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PU factory billboard

In August 2006, this billboard replaced the one below near Tramway and I-25 urging people to take action to stop plutonium operations at LANL.


In July 2005, this billboard went up near Tramway and I-25, to replace the "Weapons of Mass Destruction ..." billboard below. It reminds motorists that the bombing of Hiroshima and Nagasaki started in New Mexico, so let's stop it here. Visit our photo album of our Hiroshima 60 event on August 6, 2005, that commemorated the 60th anniversary of the bombings of Hiroshima and Nagasaki.

LANL dump billboard

This billboard went up on July 26, 2005 to replace the "To initiate a war of aggression ..." billboard below. It remained there until January 2006. To read more about these billboards and this campaign that started in 1998, see our press release, "New Billboards Mark 60th Anniversary of Hiroshima, Nagasaki Bombings, Large-Scale Nuclear Waste Disposal in Northern New Mexico."

War of Aggression billboard

In January 2004, this new billboard was erected on Interstate 25 at Algodones. It is visible to northbound traffic on the right-hand side. To read more about the Nuremburg Tribunal and the illegality of the Iraq war, click here.

Weapons billboard

In May 2003, this billboard replaced the vandalized "No Blood For Oil" billboard (below) on Interstate 25 at Tramway Road. It's visible to northbound traffic on the left-hand side.

Bomb billboard

In January 2003, this billboard replaced the "It Started Here -- Let's Stop It Here" billboard (see below) on Interstate 25 north of Albuquerque in Bernalillo, where it's visible to northbound traffic. For more information about the "preemptive" war in Iraq -- the potential tragedy that prompted us to post this statement -- click here.

No Blood billboard

Also in January 2003, this billboard replaced the "Nuclear Weapons Science?" billboard (below) on Interstate 25 at Tramway Road. Want to know more? Click here.


This billboard went up in 2002, replacing "Nuclear Weapons Production" (below). It's located on Interstate 25 north of Albuquerque, visible to northbound traffic, a few miles north of Bernalillo. For more information on nuclear waste dumping at Los Alamos National Laboratory click here

Waste drums billboard

This billboard was on Interstate 25 north of Albuquerque visible to northbound traffic, a few miles north of Bernalillo. It was replaced in May 2002 by the "Close Los Alamos Nuclear Waste Dump NOW" billboard (above.) For more information on plutonium pits click here.


From 1999 until January 2003 (when it was replaced by the "Do unto others?" anti-war message), this billboard was located north of Albuquerque on Interstate 25, visible to northbound traffic. It replaced "New Mexico: World Capitol of Weapons of Mass Destruction," below.

Coincidence billboard

This billboard was located on Interstate 25 at Algodones, visible on the left as you are driving south. For more information, see the text on the Colony and the Weapons billboards.

Colony billboard

For about two years, this very large billboard was located in Albuquerque on Gibson Boulevard heading west, just before University Avenue. It welcomed many residents and visitors leaving the Albuquerque Airport, and raised some important questions that many people probably would rather not think about. Click here to find out why we have said New Mexico is "America's nuclear weapons colony."


From October 1998 to mid-1999, this billboard was located on I-25 in Bernalillo, about one-third of a mile south of the U.S. Highway 44 exit. Click here to see why we have said that New Mexico is the "world capital of weapons of mass destruction."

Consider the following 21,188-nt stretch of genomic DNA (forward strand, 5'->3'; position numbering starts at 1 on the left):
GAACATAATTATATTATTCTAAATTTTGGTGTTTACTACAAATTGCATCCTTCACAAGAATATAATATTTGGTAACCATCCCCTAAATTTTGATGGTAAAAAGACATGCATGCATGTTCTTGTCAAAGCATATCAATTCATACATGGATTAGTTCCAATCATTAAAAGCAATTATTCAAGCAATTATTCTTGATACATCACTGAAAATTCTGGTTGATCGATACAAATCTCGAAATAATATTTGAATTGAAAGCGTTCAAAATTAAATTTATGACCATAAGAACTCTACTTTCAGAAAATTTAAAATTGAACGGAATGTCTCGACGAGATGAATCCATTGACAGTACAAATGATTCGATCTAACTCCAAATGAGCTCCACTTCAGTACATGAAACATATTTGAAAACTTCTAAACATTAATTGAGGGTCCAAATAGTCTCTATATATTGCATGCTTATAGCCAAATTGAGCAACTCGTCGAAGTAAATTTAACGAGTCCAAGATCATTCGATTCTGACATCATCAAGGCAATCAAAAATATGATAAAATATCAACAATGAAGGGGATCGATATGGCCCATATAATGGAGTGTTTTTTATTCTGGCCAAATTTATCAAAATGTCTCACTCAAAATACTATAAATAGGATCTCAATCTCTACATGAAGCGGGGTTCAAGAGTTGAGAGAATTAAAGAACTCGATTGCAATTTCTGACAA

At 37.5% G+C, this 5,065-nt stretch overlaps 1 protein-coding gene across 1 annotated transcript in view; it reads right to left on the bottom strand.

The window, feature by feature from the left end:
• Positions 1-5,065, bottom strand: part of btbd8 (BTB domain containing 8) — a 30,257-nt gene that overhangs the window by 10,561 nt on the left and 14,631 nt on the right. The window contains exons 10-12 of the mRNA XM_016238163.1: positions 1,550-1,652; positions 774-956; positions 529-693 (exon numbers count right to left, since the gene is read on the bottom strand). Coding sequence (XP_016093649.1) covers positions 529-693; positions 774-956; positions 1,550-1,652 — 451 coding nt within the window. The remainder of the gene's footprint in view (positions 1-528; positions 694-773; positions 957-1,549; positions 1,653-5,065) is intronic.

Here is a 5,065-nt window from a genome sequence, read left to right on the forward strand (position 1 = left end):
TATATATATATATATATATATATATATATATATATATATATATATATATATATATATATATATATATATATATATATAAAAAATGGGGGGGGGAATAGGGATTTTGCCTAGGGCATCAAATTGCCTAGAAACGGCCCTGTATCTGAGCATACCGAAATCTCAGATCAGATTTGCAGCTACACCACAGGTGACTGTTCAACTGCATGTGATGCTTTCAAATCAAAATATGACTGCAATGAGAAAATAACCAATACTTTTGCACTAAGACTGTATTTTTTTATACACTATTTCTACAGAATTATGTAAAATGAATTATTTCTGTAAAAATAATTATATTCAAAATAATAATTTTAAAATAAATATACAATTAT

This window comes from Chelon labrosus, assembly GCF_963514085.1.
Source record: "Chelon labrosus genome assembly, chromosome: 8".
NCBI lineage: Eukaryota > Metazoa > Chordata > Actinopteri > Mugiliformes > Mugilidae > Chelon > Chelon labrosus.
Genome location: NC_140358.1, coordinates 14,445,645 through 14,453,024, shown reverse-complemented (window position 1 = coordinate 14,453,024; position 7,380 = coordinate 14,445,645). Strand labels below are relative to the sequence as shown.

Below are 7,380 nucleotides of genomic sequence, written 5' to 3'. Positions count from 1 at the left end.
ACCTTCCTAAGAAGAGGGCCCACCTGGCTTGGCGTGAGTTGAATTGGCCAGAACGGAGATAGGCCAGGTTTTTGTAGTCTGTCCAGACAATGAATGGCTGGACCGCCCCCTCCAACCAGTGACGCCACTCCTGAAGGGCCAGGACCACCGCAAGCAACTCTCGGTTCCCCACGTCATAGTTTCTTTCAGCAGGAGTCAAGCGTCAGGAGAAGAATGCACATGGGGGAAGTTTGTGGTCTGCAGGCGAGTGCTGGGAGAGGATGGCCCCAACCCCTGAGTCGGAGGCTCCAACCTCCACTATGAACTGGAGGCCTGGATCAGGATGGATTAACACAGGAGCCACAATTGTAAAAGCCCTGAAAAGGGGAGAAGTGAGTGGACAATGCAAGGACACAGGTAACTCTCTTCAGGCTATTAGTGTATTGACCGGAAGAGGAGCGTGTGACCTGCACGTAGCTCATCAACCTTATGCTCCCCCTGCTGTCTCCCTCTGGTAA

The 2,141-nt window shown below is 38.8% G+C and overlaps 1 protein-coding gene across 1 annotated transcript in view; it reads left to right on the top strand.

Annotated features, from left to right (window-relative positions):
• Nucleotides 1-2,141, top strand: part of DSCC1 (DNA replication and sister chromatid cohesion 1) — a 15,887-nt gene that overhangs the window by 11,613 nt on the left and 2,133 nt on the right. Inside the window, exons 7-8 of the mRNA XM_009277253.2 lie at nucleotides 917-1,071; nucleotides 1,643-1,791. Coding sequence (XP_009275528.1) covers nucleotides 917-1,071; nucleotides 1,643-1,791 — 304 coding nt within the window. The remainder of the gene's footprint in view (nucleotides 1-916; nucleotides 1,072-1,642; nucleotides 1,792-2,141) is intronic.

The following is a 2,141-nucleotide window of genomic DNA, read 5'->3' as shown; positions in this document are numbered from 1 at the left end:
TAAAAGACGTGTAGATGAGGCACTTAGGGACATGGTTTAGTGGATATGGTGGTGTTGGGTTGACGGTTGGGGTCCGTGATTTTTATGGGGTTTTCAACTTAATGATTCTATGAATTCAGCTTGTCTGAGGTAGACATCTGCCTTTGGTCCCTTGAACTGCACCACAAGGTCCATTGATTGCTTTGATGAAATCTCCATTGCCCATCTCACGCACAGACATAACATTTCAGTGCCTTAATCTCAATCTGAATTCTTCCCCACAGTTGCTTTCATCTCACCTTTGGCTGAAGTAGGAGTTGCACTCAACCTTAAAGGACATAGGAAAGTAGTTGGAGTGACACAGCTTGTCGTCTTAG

Vatican billboard

On September 30, 1998, this billboard was put up on Highway 285 along the main route to Los Alamos. It was eventually removed under political pressure by Los Alamos and was eventually relocated to Cerrillos Road, a main northbound entry to Santa Fe, just south of Airport Road. Click here to read the Vatican statement from which the quote is taken in its entirety.

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Coincidence billboard
Why have we said that New Mexico is "America's nuclear weapons colony"?
New Mexico is preeminent among the states in nuclear weapons. Click here to find out why New Mexico might be called "the world capital of weapons of mass destruction."

But why a nuclear weapons colony?

  • Perhaps because most states can, in the post-Cold War era, resist the pollution that comes with making nuclear weapons, work that leaves radioactive scars on the land like the Waste Isolation Pilot Plant (WIPP, near Carlsbad--a repository for plutonium-contaminated nuclear weapons waste from around the country), and "Area G" in Los Alamos, a permanent home to more than 7 million cubic feet of radioactive and chemical waste. A more powerful state--California--which has its own nuclear weapons lab, is able to ship much of its radioactive waste elsewhere and to relegate the dirtiest work to New Mexico's labs, keeping the land near the California lab attractive for local residential and industrial development.

  • Allowing a disproportionate share of the health and environmental impacts of nuclear weapons testing and production to be imposed on regions with small dispersed populations, with few people having enough wealth or power to affect national policy, is bad not only for places like New Mexico but for the nation as a whole. It allows those who benefit from high levels of military spending in the post-Cold War era to live far from the consequences of the decisions they have made, concealing from view the hard choices that the nuclear road in truth always has entailed. Policies which are good for all of us can only result from shared information, fair distribution of benefits, and shared risks. The nuclear weapons state has brought us secrecy, institutionalized political patronage, and sacrifice imposed mainly on those without power.

  • Perhaps because nuclear weapons research and production is an industry that creates very little civilian economic growth, it contributes to a condition in which New Mexico has become:
    • First among the states in poverty; (1)